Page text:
Self-Storage Resists Recession Yet Again – REBusinessOnline
By Taylor Williams
As commercial property types go, self-storage is considered one of the toughest to sink in times of economic hardship. As Texas and the United States enter the eighth full month of the COVID-19 pandemic, this quality is beginning to show through.
Natural disasters like floods and hurricanes tend to be windfalls for the asset class, as displacement from homes and damage to commercial properties raise short-term demand for self-storage. A pandemic does not have quite the same effect on the property type, especially when residential landlords in the United States are legally barred from evicting tenants.
But for the major self-storage markets of Texas, COVID-19 has generated some positive results. COVID’s impact on self-storage is somewhat similar to Hurricane Harvey’s impact on the Houston multifamily market in 2017, which was also overbuilt and saw an overnight boost in occupancy as a result of the storm cutting into supply.
In essence, COVID-19 has served as a mechanism to bring supply-demand balances closer to equilibrium. Because prior to the pandemic, the development pipelines in the major cities of Texas were peaking, creating oversupplied markets that were defined by sluggish rent growth, concessions and high
levels of competitions for new entrants.
COVID-19 has served to lessen some of the oversupply concerns in major markets by causing some new construction projects to be put on hold or scrapped entirely.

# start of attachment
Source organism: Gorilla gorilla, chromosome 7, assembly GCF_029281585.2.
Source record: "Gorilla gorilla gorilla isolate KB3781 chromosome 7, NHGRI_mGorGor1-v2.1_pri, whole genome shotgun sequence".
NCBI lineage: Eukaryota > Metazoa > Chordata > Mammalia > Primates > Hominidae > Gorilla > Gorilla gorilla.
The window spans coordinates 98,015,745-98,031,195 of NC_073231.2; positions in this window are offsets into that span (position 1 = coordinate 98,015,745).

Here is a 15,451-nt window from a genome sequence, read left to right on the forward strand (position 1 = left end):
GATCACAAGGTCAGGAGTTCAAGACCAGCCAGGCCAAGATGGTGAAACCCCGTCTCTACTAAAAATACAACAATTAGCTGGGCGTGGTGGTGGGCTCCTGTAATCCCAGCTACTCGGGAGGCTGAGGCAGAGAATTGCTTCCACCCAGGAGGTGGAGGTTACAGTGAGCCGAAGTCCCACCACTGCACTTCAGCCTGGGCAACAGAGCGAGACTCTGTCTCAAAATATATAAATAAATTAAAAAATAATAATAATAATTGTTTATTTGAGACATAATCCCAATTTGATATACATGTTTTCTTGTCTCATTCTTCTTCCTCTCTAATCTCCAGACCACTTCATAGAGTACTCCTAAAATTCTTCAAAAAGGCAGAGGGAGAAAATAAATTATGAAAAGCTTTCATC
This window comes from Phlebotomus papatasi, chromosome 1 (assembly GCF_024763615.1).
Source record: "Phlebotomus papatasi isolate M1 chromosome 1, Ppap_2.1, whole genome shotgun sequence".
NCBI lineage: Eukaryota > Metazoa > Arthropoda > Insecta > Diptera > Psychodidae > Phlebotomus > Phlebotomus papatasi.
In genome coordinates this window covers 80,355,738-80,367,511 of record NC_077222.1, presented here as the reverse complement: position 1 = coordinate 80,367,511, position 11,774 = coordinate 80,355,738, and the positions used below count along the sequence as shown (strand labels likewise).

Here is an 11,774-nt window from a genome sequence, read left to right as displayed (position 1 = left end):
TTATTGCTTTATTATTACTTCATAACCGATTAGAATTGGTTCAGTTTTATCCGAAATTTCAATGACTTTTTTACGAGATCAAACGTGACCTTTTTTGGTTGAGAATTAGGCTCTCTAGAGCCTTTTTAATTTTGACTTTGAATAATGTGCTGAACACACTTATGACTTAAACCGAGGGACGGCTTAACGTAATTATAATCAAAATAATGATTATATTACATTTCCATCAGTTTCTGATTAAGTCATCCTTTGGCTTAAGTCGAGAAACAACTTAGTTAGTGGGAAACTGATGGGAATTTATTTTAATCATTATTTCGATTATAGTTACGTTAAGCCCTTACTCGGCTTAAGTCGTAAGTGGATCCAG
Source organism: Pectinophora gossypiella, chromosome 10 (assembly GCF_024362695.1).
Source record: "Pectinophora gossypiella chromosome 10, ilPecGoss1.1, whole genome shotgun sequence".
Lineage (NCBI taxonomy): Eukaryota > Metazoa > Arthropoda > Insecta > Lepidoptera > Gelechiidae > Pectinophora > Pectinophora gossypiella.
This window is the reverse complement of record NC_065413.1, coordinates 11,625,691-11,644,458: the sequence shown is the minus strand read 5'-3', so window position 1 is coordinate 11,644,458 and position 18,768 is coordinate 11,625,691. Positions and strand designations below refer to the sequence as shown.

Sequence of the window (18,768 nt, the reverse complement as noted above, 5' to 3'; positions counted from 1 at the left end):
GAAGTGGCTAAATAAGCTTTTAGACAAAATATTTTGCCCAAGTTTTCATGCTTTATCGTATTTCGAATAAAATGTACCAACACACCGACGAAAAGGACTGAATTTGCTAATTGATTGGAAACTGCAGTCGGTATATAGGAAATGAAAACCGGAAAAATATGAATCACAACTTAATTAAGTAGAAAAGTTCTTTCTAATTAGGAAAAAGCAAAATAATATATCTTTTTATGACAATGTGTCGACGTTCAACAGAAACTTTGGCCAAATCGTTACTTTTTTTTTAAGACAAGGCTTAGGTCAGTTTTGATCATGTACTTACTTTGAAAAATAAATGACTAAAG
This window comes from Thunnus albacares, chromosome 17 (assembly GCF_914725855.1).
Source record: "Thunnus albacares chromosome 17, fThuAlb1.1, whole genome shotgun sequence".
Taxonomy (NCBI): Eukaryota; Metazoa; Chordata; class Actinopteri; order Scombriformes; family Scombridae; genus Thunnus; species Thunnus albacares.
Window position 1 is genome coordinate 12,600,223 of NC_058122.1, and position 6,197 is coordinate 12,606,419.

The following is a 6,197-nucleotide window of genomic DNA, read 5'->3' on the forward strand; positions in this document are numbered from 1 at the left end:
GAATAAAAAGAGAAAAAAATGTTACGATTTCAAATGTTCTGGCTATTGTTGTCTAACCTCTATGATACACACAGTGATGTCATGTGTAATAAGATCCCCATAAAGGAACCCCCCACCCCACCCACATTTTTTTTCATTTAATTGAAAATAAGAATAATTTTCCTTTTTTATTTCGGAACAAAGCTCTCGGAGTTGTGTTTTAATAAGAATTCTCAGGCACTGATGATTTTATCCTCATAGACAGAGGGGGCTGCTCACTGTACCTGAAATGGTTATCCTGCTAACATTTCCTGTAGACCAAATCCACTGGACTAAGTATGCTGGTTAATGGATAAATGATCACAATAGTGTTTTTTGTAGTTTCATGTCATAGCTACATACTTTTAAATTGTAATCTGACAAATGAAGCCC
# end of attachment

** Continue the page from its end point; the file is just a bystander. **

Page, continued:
Bill Brownfield of Brownfield & Associates, the Houston-based affiliate of Argus Self-Storage Advisors, says the perennial demand generators of job growth and in-migration are also helping to ease supply concerns.
“Supply-demand balances in Houston and other major Texas markets are headed toward stabilization,” he says. “It’s just a question of how long it will take to get there, and our best estimate is 18 to 24 months.”
Brownfield notes that self-storage developers and operators in Texas have long been aware of supply glut, and that before the pandemic, lenders had begun to pull back on financing for new construction. That trend should continue through 2021.
“As long as REITs continue to hold off on new development, which should occur for the foreseeable future, and banks are prudent about lending, then the biggest risk for self-storage for the next couple years is moving behind us,” he says. “Now it’s just a matter of absorbing the overbuilt space.”
Sources agree that in general, oversupply is a greater threat to the health of the self-storage industry than
“The only thing that gets in the way of storage is storage itself,” says Dave Knobler, first vice president investments in Marcus & Millichap’s Houston office and the director of the firm’s National Self-Storage Group.
“You could have a flood, a hurricane, a pandemic — self-storage always has a way of wiggling out of trouble and even thriving in those situations,” he says. “But it can’t combat oversupply, and the Texas markets are littered with groups that developed facilities with certain rent expectations and are only hitting two-thirds of those projections.”